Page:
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    ABSTRACT: A fundamental objective within ecotoxicology lies in understanding and predicting effects of contaminants. This objective is made more challenging when global climate change is considered as an environmental stress that co-occurs with contaminant exposure. In this multi-stressor context, evolutionary processes are particularly important. In this paper, we consider several non-" omic " approaches wherein evolutionary responses to stress have been studied and discuss those amenable to a multiple stressor context. Specifically, we discuss common-garden designs, artificial and quasi-natural selection, and the estimation of adaptive potential using quantitative genetics as methods for studying evolutionary responses to contaminants and climate change in the absence of expensive molecular tools. While all approaches shed light on potential evolutionary impacts of stressor exposure, they also have limitations. These include logistical constraints, difficulty extrapolating to real systems, and responses tied strongly to specific taxa, populations, and/or testing conditions. The most effective way to lessen these inherent limitations is likely through inclusion of complementary physiological and molecular tools, when available. We believe that an evolutionary context to the study of contaminants and global climate change is a high priority in ecotoxicology and we outline methods that can be implemented by almost any researcher but will also provide valuable insights [Current Zoology 61 (4): 690–701, 2015].
    Current Zoology 08/2015; 61(4):690-701. · 1.59 Impact Factor
    • "This genetic basis for migration timing was also suggested for snow geese (Bety et al., 2004) and black-tailed godwits (Lourenç o et al., 2011), and may consequently also explain between-individual barnacle geese's variation in migration timing. Moreover, part of the observed repeatability might be phenotype plasticity (i.e. an environmentally based change in the phenotype) that lead to adaptation to the environmental condition (Teplitsky et al., 2008). "
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    ABSTRACT: tAccording to the green wave hypothesis, herbivores follow the flush of spring growth of forage plantsduring their spring migration to northern breeding grounds. In this study we compared two green waveindices for predicting the timing of the spring migration of avian herbivores: the satellite-derived greenwave index (GWI), and an index of the rate of acceleration in temperature (GDDjerk). The GWI was cal-culated from MODIS normalized difference vegetation index (NDVI) satellite imagery and GDDjerk fromgridded temperature data using products from the global land data assimilation system (GLDAS). To pre-dict the timing of arrival at stopover and breeding sites, we used four years (2008–2011) of tracking datafrom 12 GPS-tagged barnacle geese, a long-distance herbivorous migrant, wintering in the Netherlands,breeding in the Russian Arctic. The stopover and breeding sites for these birds were identified and therelations between date of arrival with the date of 50% GWI and date of peak GDDjerk at each site were ana-lyzed using mixed effect linear regression. A cross-validation method was used to compare the predictiveaccuracy of the GWI and GDDjerk indices. Significant relationships were found between the arrival datesat the stopover and breeding sites for the dates of 50% GWI as well as the peak GDDjerk (p < 0.01). The goosearrival dates at both stopover and breeding sites were predicted more accurately using GWI (R2cv= 0.68,RMSDcv= 5.9 and R2cv= 0.71, RMSDcv= 3.9 for stopover and breeding sites, respectively) than GDDjerk.The GDDjerk returned a lower accuracy for prediction of goose arrival dates at stopover ( R2cv= 0.45,RMSDcv= 7.79) and breeding sites (R2cv= 0.55, RMSDcv= 4.93). The positive correlation between the abso-lute residual values of the GDDjerk model and distance to the breeding sites showed that this index ishighly sensitive to latitude. This study demonstrates that the satellite-derived green wave index (GWI)can accurately predict the timing of goose migration, irrespective of latitude and therefore is suggestedas a reliable green wave index for predicting the timing of avian herbivores spring migration.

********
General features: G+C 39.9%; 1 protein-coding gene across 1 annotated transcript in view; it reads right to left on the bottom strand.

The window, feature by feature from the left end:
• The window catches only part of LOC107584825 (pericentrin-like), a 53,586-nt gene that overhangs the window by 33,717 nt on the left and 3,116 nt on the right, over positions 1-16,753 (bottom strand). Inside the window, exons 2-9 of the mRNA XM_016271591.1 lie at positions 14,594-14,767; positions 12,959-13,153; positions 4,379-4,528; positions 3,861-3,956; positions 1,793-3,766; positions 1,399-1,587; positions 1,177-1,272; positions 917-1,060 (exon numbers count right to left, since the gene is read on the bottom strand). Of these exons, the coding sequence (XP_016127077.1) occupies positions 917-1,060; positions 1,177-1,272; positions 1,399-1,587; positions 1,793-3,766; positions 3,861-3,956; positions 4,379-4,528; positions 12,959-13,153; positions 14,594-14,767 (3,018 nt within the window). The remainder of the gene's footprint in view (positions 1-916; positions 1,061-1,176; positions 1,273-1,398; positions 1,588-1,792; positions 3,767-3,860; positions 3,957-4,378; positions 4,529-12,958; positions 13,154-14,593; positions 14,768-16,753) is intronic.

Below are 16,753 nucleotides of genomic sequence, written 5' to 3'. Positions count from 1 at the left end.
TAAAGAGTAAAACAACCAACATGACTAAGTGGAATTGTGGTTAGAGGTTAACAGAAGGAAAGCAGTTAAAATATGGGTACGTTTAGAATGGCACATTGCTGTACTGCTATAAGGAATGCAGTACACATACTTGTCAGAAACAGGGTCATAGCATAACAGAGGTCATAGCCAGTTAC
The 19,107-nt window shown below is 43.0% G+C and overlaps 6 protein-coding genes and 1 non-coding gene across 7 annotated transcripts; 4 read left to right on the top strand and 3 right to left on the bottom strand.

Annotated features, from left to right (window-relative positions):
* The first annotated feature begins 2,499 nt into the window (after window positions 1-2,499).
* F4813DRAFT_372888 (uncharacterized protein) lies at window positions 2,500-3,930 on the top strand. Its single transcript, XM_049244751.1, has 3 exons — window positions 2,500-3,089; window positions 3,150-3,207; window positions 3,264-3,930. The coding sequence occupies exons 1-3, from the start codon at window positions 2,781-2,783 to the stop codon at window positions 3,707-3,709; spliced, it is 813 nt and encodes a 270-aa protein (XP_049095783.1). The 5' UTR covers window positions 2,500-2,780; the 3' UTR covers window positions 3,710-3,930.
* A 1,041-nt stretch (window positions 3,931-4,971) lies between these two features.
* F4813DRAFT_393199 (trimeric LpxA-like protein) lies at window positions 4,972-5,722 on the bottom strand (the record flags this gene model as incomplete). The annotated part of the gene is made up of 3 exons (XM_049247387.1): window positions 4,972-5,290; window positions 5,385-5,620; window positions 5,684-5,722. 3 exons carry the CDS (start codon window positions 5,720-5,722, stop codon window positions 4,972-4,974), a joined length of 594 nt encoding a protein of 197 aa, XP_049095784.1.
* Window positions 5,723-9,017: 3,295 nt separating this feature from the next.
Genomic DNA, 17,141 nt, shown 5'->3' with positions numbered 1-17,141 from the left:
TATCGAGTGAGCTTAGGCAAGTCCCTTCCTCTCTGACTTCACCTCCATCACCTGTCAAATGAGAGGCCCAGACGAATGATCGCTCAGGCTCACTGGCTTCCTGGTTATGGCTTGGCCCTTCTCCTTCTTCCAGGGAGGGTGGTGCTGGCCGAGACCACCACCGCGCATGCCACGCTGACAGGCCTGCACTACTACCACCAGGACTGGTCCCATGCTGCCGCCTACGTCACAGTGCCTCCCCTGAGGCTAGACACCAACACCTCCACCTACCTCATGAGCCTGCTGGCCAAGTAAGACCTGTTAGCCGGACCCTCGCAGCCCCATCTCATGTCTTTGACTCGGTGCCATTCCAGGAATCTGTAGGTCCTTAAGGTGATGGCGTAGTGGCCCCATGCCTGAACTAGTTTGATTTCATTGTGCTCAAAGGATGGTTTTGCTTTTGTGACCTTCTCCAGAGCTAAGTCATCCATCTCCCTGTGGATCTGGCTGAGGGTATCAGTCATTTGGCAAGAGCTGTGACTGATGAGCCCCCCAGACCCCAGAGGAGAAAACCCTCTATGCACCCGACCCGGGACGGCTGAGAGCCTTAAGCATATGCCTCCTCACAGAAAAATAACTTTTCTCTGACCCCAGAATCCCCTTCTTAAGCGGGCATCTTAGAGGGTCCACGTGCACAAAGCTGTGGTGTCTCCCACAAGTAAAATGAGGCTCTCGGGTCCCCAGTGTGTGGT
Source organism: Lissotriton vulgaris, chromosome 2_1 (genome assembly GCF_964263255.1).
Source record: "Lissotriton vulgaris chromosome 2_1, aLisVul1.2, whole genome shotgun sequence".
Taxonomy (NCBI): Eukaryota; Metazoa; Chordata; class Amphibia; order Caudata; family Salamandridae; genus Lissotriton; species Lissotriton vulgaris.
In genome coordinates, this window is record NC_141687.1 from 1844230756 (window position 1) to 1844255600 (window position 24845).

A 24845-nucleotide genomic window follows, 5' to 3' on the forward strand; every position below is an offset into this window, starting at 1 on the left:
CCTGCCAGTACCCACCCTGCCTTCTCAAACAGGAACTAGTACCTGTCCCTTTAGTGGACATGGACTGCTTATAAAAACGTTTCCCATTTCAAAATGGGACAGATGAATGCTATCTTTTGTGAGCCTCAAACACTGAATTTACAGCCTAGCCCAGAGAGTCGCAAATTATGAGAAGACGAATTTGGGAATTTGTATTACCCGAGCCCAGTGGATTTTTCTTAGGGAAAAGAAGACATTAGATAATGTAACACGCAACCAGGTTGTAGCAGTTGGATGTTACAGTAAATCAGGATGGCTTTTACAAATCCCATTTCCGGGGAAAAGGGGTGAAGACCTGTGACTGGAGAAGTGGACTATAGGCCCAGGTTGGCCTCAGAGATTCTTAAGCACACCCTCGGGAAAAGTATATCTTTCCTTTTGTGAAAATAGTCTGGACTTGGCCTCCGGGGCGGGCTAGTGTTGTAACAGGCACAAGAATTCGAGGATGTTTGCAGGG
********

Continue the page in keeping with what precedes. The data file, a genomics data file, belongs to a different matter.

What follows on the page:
Ecological Indicators 06/2015; 58:322-331. DOI:10.1016/j.ecolind.2015.06.005 · 3.44 Impact Factor